Either, although they usually come together. I pick up something maybe a line or a melody from being out and experiencing something. Then I have to figure it out from there.
Are a lot of your songs based on personal experience?
Sometimes but mainly about other things and other people and less so about me.
When we write novels we write many versions, is it like that for songs?
I think it’s meant to be but once I have something I’m attached to it. If I have to change it then it ruins the whole thing for me, so I usually keep it. If something isn’t sitting right it goes into a bank of songs never to be seen again.
So you have a lot of songs sitting around – what are you planning on doing with them?
I have an album, which hopefully will come out soon.
Which I’ve heard and it’s amazing!
Thanks! I’ve recorded 9 more songs since then but I don’t know what to do with them all.
I’m curious as to whether they’re similar. When I first started writing I wrote completely what I wanted to write and followed my heart but now I have a publishing deal, I’m marketed in a certain genre. I have to think about what people want from that genre. Do you find the songs you write are purely for yourself, for other people a bit of both?
A bit of both I think. It’s hard to write purely for myself because I think people expect some level of pop, even if it isn’t pop they expect a standard length and some catchiness but more and more when I write, I write a song I would like to listen to. I figure if I’d like to listen to it then somebody else out there would like to listen to it too.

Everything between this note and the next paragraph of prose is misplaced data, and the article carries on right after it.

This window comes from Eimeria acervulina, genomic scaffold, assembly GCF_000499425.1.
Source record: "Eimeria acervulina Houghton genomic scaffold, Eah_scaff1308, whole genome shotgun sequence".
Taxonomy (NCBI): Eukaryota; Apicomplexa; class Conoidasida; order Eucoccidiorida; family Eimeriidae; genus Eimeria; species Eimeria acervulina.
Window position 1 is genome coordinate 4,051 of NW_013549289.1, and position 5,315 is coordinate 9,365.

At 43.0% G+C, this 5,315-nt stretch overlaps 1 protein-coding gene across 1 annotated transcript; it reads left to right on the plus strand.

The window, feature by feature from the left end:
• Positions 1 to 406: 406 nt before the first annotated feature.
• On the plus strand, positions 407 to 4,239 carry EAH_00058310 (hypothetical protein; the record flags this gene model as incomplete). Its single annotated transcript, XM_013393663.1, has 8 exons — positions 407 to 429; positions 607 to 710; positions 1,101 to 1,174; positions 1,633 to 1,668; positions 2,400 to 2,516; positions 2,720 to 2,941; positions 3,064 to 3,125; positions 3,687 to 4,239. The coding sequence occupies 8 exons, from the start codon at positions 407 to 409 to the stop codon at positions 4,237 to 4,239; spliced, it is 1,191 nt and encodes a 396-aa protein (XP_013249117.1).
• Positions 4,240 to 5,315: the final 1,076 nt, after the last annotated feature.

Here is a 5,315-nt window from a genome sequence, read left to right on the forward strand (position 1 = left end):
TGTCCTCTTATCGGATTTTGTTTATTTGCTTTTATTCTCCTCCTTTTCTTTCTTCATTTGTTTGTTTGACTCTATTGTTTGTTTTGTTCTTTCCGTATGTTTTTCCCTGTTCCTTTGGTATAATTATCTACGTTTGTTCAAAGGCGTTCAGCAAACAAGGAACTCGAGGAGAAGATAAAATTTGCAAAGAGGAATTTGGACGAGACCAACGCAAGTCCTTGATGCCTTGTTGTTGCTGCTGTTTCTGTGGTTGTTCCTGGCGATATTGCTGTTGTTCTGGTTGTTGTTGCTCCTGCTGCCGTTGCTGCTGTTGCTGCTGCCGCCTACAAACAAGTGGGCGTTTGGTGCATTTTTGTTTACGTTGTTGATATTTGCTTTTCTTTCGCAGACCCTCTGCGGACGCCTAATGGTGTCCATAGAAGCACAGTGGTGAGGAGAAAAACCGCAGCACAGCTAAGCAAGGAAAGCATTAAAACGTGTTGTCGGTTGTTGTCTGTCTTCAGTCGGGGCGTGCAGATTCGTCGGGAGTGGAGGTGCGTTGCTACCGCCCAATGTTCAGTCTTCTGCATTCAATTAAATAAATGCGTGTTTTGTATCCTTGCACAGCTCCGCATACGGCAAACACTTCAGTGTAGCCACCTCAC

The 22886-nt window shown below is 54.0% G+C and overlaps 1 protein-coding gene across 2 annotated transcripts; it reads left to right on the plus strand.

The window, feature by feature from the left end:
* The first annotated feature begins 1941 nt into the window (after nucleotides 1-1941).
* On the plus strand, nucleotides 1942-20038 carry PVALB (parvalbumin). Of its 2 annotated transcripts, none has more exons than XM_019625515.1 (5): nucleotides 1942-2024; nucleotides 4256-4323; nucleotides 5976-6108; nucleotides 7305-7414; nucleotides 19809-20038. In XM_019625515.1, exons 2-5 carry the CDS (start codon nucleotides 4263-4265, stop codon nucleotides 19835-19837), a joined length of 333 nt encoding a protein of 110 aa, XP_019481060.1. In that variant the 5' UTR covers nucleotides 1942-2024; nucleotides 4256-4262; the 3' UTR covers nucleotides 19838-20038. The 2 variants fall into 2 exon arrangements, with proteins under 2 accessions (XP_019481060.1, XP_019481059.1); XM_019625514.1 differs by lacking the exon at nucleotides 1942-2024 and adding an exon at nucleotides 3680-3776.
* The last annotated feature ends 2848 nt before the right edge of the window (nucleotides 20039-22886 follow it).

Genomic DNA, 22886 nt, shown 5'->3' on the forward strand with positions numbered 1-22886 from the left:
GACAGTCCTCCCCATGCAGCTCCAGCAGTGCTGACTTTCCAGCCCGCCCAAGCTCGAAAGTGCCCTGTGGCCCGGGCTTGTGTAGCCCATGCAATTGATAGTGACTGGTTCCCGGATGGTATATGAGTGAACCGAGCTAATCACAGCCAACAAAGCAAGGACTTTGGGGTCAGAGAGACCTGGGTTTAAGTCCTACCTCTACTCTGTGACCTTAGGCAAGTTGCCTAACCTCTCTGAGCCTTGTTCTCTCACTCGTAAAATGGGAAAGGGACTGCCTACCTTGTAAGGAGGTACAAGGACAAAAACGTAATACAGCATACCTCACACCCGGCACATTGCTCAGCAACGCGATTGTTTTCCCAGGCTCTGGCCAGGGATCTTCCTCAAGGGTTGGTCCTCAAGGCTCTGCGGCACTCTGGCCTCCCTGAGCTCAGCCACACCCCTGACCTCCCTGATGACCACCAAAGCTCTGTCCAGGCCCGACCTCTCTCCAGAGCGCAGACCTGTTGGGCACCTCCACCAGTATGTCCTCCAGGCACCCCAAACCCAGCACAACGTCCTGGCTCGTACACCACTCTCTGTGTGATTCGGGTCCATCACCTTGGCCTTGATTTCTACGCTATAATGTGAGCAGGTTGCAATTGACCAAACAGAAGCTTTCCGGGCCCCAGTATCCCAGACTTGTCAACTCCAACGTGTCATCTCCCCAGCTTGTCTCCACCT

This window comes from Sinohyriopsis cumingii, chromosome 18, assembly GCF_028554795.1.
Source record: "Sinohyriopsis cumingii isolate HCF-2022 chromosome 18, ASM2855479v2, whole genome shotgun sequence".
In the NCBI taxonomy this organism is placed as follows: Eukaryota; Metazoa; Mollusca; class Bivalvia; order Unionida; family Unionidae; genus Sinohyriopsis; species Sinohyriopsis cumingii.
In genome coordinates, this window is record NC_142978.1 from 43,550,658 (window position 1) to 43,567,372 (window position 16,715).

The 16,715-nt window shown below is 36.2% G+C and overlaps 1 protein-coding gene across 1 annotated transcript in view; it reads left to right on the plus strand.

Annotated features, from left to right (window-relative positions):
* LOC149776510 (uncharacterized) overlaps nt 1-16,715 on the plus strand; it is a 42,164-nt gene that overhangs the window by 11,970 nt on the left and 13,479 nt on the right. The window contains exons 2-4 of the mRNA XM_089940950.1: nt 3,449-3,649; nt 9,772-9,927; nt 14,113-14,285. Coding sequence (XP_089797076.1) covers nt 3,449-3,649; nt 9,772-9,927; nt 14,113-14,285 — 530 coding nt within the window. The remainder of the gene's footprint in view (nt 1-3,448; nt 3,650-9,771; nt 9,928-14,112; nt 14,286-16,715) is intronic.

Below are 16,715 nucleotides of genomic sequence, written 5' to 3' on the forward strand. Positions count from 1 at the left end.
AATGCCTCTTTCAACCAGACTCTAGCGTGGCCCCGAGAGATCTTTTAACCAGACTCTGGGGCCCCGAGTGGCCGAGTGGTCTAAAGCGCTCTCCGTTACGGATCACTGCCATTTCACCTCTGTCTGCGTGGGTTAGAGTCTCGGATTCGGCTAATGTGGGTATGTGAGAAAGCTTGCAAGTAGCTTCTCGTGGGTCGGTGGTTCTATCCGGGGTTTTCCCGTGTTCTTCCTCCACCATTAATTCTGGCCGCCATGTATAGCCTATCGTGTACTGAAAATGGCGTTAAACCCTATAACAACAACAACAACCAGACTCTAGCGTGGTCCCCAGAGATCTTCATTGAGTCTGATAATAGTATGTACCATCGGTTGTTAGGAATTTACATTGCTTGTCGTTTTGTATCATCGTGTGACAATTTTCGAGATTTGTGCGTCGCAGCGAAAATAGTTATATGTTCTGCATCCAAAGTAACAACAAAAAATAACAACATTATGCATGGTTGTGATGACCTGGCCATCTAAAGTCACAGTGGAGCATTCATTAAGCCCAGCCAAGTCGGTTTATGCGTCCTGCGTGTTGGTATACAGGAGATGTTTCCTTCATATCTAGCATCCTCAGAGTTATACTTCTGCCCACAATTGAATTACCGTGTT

And how does it feel as a songwriter when people are listening to your music? As an author, it’s always a nerve-wracking time when we release new books into the wild.
I love hearing feedback. I think it’s more nerve-wracking playing to an audience of people who may not be steroid typical of my music, who may not like it.
In that situation do you assume they won’t like it or are you quite confident?
Sometimes I’ve played bars where I think it will go badly and sometimes it does!
Haha. Tell me a little about bringing out your new music. Is that with a label?
It’s by myself. I’m embracing being independent.
So you have full creative control?
Yes over everything.
But also all the work. I see your schedule on Instagram and it’s insane! Sometimes I think mine is unmanageable but then I look at yours and think well, actually…
My no. 1 is Harry Nilsson and people from Beatles era.
Fabulous. And you’ve travelled the world so are you also influenced by different cultures?
Yes. I lived in South Africa when I was younger and I love the way African music makes you feel so I’m trying to incorporate that a little bit more in the new stuff.
I can’t wait to hear it!
After we’d finished recording our interview we chatted about the inspiration for our writing. I shared with Hugh that a couple of years ago I had spent so much time inside writing, but not getting out and experiencing life, that I felt I had nothing left to say. He told me that he often comes up with songs after meeting new people. One of his songs, Shallow Grave, came about after Hugh was in a cab and the driver started to tell him some crime secrets but didn’t finish his story, instead saying ‘But… if I told you too much, you’d be in a shallow grave.’ Sounds like a great thriller plot to me!
I’ve learned there are lots of parallels between songwriting and novel writing. Writing every day helps it become second nature. If you write the story you’d like to read, the song you’d like to hear, you can guarantee that someone else will enjoy it too. We have to write for ourselves but also consider the market.
The only thing left to do now is to convince my editor that I’m too attached to my first draft to change it. Wish me luck!
You can find out more about Hugh on his website here.